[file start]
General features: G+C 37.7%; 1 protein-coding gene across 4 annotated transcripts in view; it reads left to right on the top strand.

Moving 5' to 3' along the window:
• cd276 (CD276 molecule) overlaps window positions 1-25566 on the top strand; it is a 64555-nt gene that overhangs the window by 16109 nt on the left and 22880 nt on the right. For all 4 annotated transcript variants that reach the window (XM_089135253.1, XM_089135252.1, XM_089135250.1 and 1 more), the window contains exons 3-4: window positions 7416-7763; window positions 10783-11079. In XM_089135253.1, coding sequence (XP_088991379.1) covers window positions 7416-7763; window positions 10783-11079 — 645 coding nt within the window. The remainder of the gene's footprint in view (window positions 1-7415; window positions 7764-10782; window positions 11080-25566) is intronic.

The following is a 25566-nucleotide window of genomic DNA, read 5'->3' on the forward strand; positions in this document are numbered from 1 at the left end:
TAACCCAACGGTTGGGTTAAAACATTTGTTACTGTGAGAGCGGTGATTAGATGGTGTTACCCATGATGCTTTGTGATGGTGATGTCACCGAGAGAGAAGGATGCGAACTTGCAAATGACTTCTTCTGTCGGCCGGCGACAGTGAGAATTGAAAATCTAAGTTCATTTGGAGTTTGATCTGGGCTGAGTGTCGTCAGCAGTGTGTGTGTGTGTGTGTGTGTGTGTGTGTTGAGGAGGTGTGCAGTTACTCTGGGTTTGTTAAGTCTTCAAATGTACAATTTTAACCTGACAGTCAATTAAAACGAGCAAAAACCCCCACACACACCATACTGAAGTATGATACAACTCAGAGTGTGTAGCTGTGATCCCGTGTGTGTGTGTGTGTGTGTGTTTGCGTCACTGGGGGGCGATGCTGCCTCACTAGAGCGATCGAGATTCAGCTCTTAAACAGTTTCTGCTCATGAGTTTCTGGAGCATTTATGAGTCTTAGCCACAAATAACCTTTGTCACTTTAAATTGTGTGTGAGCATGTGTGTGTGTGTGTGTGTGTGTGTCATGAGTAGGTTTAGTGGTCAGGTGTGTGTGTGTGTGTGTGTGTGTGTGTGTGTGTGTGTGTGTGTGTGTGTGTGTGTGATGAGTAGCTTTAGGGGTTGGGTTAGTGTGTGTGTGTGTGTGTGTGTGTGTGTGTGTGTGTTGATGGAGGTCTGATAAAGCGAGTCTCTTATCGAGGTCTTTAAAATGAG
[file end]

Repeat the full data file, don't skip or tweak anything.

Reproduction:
General features: G+C 37.7%; 1 protein-coding gene across 4 annotated transcripts in view; it reads left to right on the top strand.

Moving 5' to 3' along the window:
• cd276 (CD276 molecule) overlaps window positions 1-25566 on the top strand; it is a 64555-nt gene that overhangs the window by 16109 nt on the left and 22880 nt on the right. For all 4 annotated transcript variants that reach the window (XM_089135253.1, XM_089135252.1, XM_089135250.1 and 1 more), the window contains exons 3-4: window positions 7416-7763; window positions 10783-11079. In XM_089135253.1, coding sequence (XP_088991379.1) covers window positions 7416-7763; window positions 10783-11079 — 645 coding nt within the window. The remainder of the gene's footprint in view (window positions 1-7415; window positions 7764-10782; window positions 11080-25566) is intronic.

The following is a 25566-nucleotide window of genomic DNA, read 5'->3' on the forward strand; positions in this document are numbered from 1 at the left end:
TAACCCAACGGTTGGGTTAAAACATTTGTTACTGTGAGAGCGGTGATTAGATGGTGTTACCCATGATGCTTTGTGATGGTGATGTCACCGAGAGAGAAGGATGCGAACTTGCAAATGACTTCTTCTGTCGGCCGGCGACAGTGAGAATTGAAAATCTAAGTTCATTTGGAGTTTGATCTGGGCTGAGTGTCGTCAGCAGTGTGTGTGTGTGTGTGTGTGTGTGTGTGTTGAGGAGGTGTGCAGTTACTCTGGGTTTGTTAAGTCTTCAAATGTACAATTTTAACCTGACAGTCAATTAAAACGAGCAAAAACCCCCACACACACCATACTGAAGTATGATACAACTCAGAGTGTGTAGCTGTGATCCCGTGTGTGTGTGTGTGTGTGTGTTTGCGTCACTGGGGGGCGATGCTGCCTCACTAGAGCGATCGAGATTCAGCTCTTAAACAGTTTCTGCTCATGAGTTTCTGGAGCATTTATGAGTCTTAGCCACAAATAACCTTTGTCACTTTAAATTGTGTGTGAGCATGTGTGTGTGTGTGTGTGTGTGTGTCATGAGTAGGTTTAGTGGTCAGGTGTGTGTGTGTGTGTGTGTGTGTGTGTGTGTGTGTGTGTGTGTGTGTGTGTGTGTGATGAGTAGCTTTAGGGGTTGGGTTAGTGTGTGTGTGTGTGTGTGTGTGTGTGTGTGTGTGTTGATGGAGGTCTGATAAAGCGAGTCTCTTATCGAGGTCTTTAAAATGAG